We all love a good redemption story: We're front and center to watch our heroes get knocked down, and then we cheer for them to triumphantly rebound. What we're witnessing with Shelly Massenburg-Smith — a.k.a. D.R.A.M. — is the culmination of a story marked by resilience and stubborn strength.

BADBADNOTGOOD made a name for itself by reworking songs from the likes of Nas and Ol' Dirty Bastard, eventually catching the attention of Odd Future leader Tyler,

Lots of us try to be cool, but the trick has always been in the subtleties; they're what allow us to walk that thin line between cool and corny. Enter Ro James.

Anthony Hamilton's soul sound was refined in the churches of Charlotte, N.C. Watching the Grammy winner perform, you get the hunch that it's harder for him to keep the soul inside than it is to actually unleash it. What he and his backup singers, The Hamiltones, do would be better classified as a musical purge, with a stage show that can double as couples therapy and church service. Their warm harmonies have the ability to shrink theaters and stadiums, so we knew this intimate setting was perfect for them.

Note: NPR's First Listen audio comes down after the album is released.


KING excels at setting a mood. The group's music conjures an all-encompassing, dreamy, Utopian vibe, rather than a mad dash to assemble a who's-who of writers and producers. From the get-go, KING's instant fan base embraced that approach, and that's where the years-long demand for We Are KING took hold.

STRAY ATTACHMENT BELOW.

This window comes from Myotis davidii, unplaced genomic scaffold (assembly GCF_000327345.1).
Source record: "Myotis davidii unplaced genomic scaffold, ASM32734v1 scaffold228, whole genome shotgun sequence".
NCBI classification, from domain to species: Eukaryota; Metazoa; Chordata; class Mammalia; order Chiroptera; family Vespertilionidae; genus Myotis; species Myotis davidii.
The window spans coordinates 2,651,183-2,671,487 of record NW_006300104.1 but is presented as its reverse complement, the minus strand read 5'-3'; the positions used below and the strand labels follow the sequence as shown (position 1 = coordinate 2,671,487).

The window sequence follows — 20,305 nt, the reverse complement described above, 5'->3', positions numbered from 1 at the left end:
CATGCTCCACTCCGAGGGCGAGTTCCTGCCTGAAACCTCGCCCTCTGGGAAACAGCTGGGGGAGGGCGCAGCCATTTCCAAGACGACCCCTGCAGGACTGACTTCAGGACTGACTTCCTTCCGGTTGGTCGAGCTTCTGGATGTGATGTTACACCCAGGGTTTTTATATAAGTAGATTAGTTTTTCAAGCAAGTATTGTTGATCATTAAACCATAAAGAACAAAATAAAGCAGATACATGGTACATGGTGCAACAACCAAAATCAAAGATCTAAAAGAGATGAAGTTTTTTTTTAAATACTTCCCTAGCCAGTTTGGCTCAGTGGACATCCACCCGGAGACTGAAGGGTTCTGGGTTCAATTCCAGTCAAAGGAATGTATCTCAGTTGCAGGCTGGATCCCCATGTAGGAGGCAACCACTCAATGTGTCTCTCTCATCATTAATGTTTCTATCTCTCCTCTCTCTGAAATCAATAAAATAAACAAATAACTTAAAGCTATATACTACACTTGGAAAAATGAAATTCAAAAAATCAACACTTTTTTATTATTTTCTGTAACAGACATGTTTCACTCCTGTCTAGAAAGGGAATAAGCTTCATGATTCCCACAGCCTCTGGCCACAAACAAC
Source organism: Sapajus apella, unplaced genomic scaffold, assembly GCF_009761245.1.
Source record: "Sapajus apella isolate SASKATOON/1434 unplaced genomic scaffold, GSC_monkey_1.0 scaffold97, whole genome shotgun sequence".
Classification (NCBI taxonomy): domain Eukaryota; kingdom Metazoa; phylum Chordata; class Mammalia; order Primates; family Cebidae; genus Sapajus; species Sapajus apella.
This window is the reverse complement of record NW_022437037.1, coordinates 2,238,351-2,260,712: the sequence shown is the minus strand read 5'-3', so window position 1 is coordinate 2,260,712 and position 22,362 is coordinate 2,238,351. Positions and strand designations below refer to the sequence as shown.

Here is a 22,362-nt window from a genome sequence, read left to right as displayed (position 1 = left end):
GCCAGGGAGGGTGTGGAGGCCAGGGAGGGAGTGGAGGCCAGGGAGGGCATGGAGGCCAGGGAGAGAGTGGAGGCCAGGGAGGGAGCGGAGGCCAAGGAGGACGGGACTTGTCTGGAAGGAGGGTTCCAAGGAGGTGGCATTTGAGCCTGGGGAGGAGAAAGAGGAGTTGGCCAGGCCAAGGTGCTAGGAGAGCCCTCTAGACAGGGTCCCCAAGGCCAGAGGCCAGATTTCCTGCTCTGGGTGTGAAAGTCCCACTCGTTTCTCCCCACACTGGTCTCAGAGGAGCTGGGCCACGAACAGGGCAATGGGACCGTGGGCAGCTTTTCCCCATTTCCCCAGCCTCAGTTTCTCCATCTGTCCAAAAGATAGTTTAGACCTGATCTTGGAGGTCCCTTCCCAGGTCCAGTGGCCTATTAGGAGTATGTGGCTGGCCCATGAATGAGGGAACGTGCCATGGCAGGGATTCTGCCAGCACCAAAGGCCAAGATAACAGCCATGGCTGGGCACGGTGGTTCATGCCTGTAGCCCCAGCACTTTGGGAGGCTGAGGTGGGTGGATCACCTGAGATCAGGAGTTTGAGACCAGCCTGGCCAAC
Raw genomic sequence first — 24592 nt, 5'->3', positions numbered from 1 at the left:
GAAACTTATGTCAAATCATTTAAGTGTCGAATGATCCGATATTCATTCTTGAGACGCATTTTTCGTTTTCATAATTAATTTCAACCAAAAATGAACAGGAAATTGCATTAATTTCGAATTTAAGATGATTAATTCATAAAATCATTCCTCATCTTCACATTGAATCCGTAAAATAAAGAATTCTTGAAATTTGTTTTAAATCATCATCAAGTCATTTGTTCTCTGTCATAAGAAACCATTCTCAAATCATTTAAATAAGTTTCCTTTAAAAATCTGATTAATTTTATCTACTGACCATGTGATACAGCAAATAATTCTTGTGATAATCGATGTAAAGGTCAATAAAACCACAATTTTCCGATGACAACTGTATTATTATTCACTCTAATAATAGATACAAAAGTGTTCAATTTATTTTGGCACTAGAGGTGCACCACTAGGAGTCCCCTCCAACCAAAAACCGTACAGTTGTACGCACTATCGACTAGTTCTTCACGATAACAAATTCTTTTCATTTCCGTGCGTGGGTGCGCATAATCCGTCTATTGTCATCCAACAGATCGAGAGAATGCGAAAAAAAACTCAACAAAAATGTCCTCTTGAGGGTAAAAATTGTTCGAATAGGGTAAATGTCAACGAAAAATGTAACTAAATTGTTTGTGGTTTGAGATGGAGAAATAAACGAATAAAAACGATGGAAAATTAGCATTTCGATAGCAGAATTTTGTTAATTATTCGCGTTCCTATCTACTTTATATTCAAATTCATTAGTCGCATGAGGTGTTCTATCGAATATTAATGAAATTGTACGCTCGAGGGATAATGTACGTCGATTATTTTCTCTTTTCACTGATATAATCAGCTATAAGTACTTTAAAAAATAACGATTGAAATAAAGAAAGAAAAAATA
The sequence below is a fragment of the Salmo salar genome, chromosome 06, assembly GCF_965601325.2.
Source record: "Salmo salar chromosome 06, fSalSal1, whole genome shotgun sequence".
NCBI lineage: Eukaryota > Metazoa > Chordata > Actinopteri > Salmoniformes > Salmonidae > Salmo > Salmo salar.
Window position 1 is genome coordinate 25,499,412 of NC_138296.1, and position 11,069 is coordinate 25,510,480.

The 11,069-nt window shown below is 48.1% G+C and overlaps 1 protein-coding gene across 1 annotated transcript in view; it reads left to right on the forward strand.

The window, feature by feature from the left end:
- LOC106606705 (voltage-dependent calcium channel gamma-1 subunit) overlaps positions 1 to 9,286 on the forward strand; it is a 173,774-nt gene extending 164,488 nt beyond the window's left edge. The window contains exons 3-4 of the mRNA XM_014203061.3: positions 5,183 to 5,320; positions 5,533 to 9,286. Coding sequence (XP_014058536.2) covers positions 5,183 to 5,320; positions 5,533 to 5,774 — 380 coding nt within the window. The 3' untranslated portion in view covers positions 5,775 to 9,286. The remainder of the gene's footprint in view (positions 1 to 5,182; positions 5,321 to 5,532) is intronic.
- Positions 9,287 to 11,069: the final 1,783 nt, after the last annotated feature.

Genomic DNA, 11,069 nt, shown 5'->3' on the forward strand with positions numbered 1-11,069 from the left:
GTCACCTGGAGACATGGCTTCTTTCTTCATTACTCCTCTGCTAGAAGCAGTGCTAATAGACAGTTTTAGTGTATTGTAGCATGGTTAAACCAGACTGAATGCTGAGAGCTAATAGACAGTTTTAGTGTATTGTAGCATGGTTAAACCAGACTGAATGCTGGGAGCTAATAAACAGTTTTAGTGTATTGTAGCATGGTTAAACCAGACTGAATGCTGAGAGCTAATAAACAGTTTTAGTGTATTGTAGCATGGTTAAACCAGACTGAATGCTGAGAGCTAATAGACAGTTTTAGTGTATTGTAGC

For more than 10 years, fans have been drawn to Dutch singer-songwriter Benny Sings' ability to layer R&B, jazz and pop over hip-hop foundations. While it was only a matter of time before he'd play behind the Tiny Desk, we never expected the performance to be his very first in the U.S. This is also where he performed with background vocalist Jennah Bell for the first time.

Rapsody has waited patiently for her time to shine. Through seven solo projects, she's grown as an MC, crafting her own style while developing her thesis in the rap game. True breakthroughs are commonly marked by a pivotal moment, and hers came when she provided the sole rap guest verse on the most talked-about album of 2015, Kendrick Lamar's To Pimp A Butterfly.

Teedra Moses is a miracle worker. The Crescent City native has managed to remain near and dear to R&B lovers' hearts despite releasing only one studio album in 11 years. A large part of that oversized adoration is due to the tremendous impact and cult appeal of Moses' debut, Complex Simplicity; the other hook in her lasting allure has been her extraordinarily intimate live performances, which have continued steadily despite a lack of a new album.

If there was a loop on TOKiMONSTA's thick kicks, cowbells and keys in the first sixteen seconds of "Surrender," we could leave it there to flourish. But singer/songwriter Gavin Turek quickly hops in the pocket, elevating the song, and cobbling together a dance-floor gem.

The notion of "doing one thing and doing it well" simply does not compute with Mayer Hawthorne. He's inspired by all things music and has expressed as much influence as possible since his 2009 breakout. During his live show, he's liable to perform anything from Aerosmith to Nancy Wilson.